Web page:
Wednesday, April 2, 2014

Peds on Weds: Back turned on the public realm

[Note: at 2pm today, the pedestrian advocacy group Walk Ottawa will be holding a ceremony to place a pedestrian memorial marker at Rideau and Waller, where a pedestrian lost her life to a tractor-trailer in February. Details can be found here, here, and here]

This is a topic I wanted to post about months ago but never got around to, around when Urbsite thoroughly covered the 1970's guidelines for a second-floor enclosed pedestrian system. These guidelines implemented ideas envisioned by such documents as the 1965 Hammer Report (discussed in this post of mine) for a completely segregated pedestrian system, which would allow motorists dominion over the street-level public right-of-way downtown:

Urbsite is almost finished its nine-part series on the planning and (more planning, and) development of the Rideau Centre. In the most recent post, instalment 8 of 9, the author used a bunch of photos I'd taken which I shared with him. (I figured letting him post my best Rideau Centre pics would help me focus on Centretown... I'm not sure that worked!)

I took this photo this past Boxing Week, showing the wider of the two pedestrian overpasses/skywalks/pedways between the Rideau Centre and the Bay. The Bay has made use of this space for additional merchandising. It's perhaps not the best use of such a space, but at least it's being used. This was envisioned in the plans for the Rideau Centre skywalks, and for Ottawa's skywalks in general:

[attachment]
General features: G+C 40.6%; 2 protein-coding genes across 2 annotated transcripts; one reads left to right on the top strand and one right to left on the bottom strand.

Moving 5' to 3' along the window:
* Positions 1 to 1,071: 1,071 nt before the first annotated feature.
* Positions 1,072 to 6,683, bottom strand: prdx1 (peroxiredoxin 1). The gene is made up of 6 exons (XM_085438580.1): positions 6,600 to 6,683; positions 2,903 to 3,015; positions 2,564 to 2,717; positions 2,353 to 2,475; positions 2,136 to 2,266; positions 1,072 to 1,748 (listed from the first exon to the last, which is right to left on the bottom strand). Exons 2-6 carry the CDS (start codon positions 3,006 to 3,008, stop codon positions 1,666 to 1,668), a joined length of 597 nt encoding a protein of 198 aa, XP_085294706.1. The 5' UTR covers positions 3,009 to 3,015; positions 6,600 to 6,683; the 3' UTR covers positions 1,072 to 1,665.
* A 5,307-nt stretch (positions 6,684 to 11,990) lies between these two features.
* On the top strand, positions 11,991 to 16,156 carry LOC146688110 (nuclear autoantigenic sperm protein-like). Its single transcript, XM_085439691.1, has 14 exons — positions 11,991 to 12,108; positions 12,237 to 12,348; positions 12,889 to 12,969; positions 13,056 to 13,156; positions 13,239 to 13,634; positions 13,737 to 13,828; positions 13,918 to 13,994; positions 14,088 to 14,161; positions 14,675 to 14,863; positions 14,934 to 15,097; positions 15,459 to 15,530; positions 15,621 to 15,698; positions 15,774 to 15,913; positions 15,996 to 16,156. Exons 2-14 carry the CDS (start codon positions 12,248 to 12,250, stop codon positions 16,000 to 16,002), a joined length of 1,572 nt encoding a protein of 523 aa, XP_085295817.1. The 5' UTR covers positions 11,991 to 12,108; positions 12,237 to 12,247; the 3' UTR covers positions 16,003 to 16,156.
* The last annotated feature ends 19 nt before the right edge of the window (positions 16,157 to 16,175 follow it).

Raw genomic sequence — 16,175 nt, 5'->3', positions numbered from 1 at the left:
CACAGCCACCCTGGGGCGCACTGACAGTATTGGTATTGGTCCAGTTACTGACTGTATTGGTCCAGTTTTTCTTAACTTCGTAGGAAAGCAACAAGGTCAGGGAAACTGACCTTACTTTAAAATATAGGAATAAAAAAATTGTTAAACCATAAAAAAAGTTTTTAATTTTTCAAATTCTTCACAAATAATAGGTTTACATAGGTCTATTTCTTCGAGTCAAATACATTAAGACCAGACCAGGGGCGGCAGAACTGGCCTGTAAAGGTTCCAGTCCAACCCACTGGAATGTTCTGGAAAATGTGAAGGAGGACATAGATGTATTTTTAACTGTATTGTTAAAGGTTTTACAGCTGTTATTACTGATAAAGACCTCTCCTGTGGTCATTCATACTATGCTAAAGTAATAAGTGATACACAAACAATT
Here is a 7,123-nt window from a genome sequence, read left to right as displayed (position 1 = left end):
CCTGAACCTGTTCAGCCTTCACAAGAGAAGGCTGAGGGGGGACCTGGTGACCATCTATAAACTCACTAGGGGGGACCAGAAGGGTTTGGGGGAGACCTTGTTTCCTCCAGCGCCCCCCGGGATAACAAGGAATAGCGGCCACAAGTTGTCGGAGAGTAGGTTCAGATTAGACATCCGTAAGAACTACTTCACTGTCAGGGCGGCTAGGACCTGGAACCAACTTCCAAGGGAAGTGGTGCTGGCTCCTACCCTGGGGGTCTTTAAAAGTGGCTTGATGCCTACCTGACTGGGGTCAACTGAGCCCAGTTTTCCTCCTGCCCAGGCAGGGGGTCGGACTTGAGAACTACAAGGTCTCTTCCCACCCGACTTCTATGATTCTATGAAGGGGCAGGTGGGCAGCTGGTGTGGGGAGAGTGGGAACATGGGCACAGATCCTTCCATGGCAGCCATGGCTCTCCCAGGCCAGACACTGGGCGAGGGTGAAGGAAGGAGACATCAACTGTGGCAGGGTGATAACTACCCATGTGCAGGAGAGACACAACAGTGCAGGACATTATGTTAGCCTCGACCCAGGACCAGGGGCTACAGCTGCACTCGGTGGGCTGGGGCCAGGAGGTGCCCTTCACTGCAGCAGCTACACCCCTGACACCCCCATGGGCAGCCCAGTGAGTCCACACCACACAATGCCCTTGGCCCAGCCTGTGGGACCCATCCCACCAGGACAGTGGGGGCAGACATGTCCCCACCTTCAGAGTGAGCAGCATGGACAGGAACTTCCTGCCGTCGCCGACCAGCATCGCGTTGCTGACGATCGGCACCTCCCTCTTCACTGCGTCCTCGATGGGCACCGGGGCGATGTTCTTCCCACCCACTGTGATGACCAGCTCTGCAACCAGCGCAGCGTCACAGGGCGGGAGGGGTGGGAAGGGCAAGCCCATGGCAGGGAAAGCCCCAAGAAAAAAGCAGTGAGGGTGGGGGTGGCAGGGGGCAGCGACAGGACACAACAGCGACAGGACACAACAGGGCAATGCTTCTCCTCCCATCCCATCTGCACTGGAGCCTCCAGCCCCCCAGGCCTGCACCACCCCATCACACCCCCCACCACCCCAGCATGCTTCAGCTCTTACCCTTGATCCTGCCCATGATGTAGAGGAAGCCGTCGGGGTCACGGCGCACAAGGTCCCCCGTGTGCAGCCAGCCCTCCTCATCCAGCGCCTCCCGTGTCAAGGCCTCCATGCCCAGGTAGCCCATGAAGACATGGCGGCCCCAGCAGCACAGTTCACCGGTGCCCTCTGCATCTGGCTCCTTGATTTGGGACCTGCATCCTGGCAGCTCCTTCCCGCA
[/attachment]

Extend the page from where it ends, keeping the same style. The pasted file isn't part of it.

In this photo, one of the ones used on Urbsite, we can see how this affects the outside though. As hinted by the phrase "inward-facing merchandise" in Urbsite's caption for this photo, the merchandise is entirely focused on the shoppers inside the skywalk. As if the skywalk doesn't close in the streetscape enough on its own, the Bay's merchandise literally turns its back on the thousands of potential customers outside.

It doesn't need to. The little drawings of skywalks envisioned in the '70s showed lots of space around the shopping racks, where shoppers could peruse, peer out, and peer in. The skywalk was an extension of the public realm, but instead it has become part of the closed-off public space. They could have at least hung some display merchandise on the backs of the cabinets to serve as long-distance window-shopping!

I highly recommend reading Urbsite's series on the development of the Rideau Centre. It's a fascinating story with many twists and turns (and period images!) Start with part 1 here.

[Tune in on Wednesdays at noon for a new pedestrian-themed blog post. View the Pedestrians label for previous Peds on Weds posts]

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